Desperate War of Japan in the Pacific
Imperial German Navy had tried radio detecting experiment in 1912. German Navy developed decimeter 0.8 - 1.5m radar called DT in 1930s. Otherwise a few RN cruisers were equipped with surface radar in spring of 1941.
Krancke, p13

GEMA radar of wave length 0.5m suceeded in detecting a small warship at range of 12km in 1934 and 15km in the end of 1935 by pulsed ocillator. Admiral Graf Spee was equipped with FMG39G of 0.8m wave length, when WWII broke out on Sep 1939. While USS battleship Texus was equipped with 0.8m CXZ, and HMS Rodney with 7m 79Y.
Maru, p79 No694

Specifications of Type 271
Wave length10cm
Power5 - 90kW
Pulse width1.5us
Horizontal beam
Vertical beam20°
AntennaRetangular parabola
Type 271
HMS Suffolk tracked German battleship Bismarck using an experimental surface searching radar in May 1941.
H.M.S. Suffolk sights and chases Bismarck

HMS battleship Prince of Wales's surface searching radar was not operational, when she and IJN flag ship heavy cruiser Chokai came near 50 nm each other at fog midnight.

UK shipbuilt a lot of small escort warships for ASW. Corvette of the Flower class were equipped with a microwave radar, Type 271. First fitted to corvette HMS Orchis in May 1941.
British Naval Radar Equipment of World War II

AI Mk 3 was 200MHz and 20us of pulse width. So the least detecting range was 330m. It was not operational. AI Mk 4 was 130m of the least range and operational in August 1940. 3,000 sets were producted till the end of 1942.
Gunzo, p24 No94
Kouku-ki tousai radar

NRL could detect a flying aircraft using contineous wave at 8,000ft off 10mi in 1930. NRL could generate 10us width pulse in 1934.
Tokuda, p218

TypeWave lengthPower
SC radarUSS Lady Lex
USN developed XAF in 1938, and had already tested XAF radar equipped USS New York in the Caribbean Sea in May 1939. Anti air searching radar CXAM equipped 6 warships including battleship Calfornica, aircraft carrier Yorktown in 1940. Duplexer and PPI (Plain Position Indicator) were developed. The last one was developed by NRL (Naval Research Laboratory) and Western Electric in 1941. FC(Fire Control) radar and FD (Anti Air) radar was developed in 1941. CXAM radar were equipped with 3 USN aircraft carriers in the battle of Midway. USS Yorktown's CXAM detected enemy aircraft of Hiryu off 80km. The photo shows radars on USS Lady Lex. You find a radar like a shape of a fan guard which was a famous CXBL or SM radar. The radar could detect an aircraft flying at low altitude and measure an alitude of enemy aircraft. The direction of enemy aircraft was detected by SK and SC radar. The photo shows a view of USS Long Island's masthead with the SC radar antenna and anemometer on 13 March 1942. As for microwave radar, USN developed 10cm wave length surface searching radar SG in 1942. SG radar worked a range of 35km against a surface vessel compared with 10km of SK[1]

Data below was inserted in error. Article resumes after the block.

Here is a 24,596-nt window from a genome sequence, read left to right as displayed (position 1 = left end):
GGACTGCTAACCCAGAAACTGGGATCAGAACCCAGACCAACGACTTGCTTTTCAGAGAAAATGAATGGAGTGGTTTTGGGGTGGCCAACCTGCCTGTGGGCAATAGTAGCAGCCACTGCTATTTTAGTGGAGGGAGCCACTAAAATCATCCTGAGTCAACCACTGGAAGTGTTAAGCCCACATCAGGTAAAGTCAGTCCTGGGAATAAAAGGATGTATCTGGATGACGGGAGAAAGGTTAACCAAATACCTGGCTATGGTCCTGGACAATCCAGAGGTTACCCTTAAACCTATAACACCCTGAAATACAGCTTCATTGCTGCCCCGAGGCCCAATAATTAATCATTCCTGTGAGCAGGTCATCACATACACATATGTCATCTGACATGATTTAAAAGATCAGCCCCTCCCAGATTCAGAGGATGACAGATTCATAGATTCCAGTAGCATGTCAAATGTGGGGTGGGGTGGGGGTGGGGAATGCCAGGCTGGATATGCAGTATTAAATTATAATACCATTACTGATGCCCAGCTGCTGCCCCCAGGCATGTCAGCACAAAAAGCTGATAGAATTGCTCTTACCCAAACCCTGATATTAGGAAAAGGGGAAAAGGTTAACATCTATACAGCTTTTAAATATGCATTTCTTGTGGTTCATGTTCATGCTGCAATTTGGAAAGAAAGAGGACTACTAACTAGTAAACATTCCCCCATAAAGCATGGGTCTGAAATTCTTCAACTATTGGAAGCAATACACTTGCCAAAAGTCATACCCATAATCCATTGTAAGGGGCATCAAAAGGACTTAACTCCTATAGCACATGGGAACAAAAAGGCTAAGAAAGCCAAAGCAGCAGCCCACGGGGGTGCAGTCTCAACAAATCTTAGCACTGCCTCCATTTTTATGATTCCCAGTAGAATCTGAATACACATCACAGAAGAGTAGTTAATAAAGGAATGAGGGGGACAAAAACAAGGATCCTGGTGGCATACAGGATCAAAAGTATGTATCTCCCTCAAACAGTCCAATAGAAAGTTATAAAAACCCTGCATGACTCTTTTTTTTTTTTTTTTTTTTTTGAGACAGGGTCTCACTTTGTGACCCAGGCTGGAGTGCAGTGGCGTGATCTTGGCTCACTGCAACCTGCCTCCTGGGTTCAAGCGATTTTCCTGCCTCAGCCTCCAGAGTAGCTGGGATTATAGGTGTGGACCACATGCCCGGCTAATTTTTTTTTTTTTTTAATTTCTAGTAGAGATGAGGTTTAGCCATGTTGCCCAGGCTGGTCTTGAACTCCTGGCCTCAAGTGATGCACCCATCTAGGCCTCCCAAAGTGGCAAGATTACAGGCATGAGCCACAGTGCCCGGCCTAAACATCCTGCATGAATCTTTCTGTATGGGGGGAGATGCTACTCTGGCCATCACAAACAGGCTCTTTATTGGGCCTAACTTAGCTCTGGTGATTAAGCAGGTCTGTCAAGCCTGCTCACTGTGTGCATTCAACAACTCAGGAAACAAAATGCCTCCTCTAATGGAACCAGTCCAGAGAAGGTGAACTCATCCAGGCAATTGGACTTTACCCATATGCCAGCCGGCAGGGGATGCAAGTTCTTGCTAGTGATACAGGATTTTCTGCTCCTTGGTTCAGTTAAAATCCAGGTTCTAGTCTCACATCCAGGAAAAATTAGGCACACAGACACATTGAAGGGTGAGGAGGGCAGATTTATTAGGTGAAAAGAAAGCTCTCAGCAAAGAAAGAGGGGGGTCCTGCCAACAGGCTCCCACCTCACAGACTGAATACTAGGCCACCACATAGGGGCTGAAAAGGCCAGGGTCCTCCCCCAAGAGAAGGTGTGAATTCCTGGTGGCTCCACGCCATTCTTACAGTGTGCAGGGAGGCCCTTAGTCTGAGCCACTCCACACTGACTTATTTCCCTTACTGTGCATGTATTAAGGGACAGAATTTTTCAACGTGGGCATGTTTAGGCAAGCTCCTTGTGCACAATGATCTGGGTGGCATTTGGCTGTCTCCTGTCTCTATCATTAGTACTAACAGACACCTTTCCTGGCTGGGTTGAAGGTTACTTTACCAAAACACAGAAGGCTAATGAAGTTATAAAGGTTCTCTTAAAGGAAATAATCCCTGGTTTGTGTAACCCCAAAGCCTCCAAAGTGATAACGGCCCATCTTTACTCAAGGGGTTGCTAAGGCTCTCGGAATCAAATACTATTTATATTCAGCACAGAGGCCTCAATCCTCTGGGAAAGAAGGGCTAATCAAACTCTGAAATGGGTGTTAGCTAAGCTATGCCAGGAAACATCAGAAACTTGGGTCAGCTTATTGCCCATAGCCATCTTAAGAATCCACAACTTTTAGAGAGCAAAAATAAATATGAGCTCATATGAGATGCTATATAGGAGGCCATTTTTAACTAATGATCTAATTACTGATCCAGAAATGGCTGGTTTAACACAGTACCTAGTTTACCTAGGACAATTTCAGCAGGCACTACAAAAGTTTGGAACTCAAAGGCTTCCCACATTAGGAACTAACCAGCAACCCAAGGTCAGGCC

DenshiHeiki, p43-58

US Government commisioned Bell Laboratory to develop a SJ radar in 1938. Bell made a trial in December 1941, and made a trial for submarine in April 1942[2]. Western Electric productioned at once.
Gunyo radar kaihatsu monogatari
Eibei ga micro ha radar wo kyodokaihatsu suru
Beikoku kansen tousai radar no kyusokuna shinpo
Radar(denpa tanshingi)

USA developed a microwave radar in a laboratory. The labo was called the Radiation Laboratory.

    Half of the radar deployed during World War II was designed at the Rad Lab, including over 100 different radar systems (such as the SCR-584 radar), and $1.5 billion worth of radar.
4,000 people worked there at peak.

USN developed varioust type radars.
Radar Development In America
Historic Naval Ships Association

The Oldest Working Radar (1943) - USS COBIA SJ-1 s/n 37

    US aircraft carrier
    USS Cabot (CVL-28)USS California
    USN made CAP system supported by radars well in the the Pacific War. TG58 had 10 CVs, 6CVL, 8 BBs, 16 CLs and dozens of DD in Okinawa Battle. TG58 deployed two radar picket destroyer groups to defend themselves on 18 March 1945. The two picket groups were in the north and the west off 48km of the TG58[5]. The TG58 itself was the east off 150km of Kyushu. Even light aircraft carrier had got CIC (Combat Information Center). IJN never thought of the idea. USN deployed warships offshore 150km of the Zanpa Cape. From 48 to 120 fighters flew an oval path at daytime[4]. US deployed radars at Hedo Cape of Okinawaon on 21 April and Iejima on 23 April[4].
      A view of the island of USS Cabot (CVL-28). USN photo via Floating Drydock. Judging from Air Group 29's (VF-29 & VT-29) scoreboard this picture was probably taken in October (or perhaps November) 1944.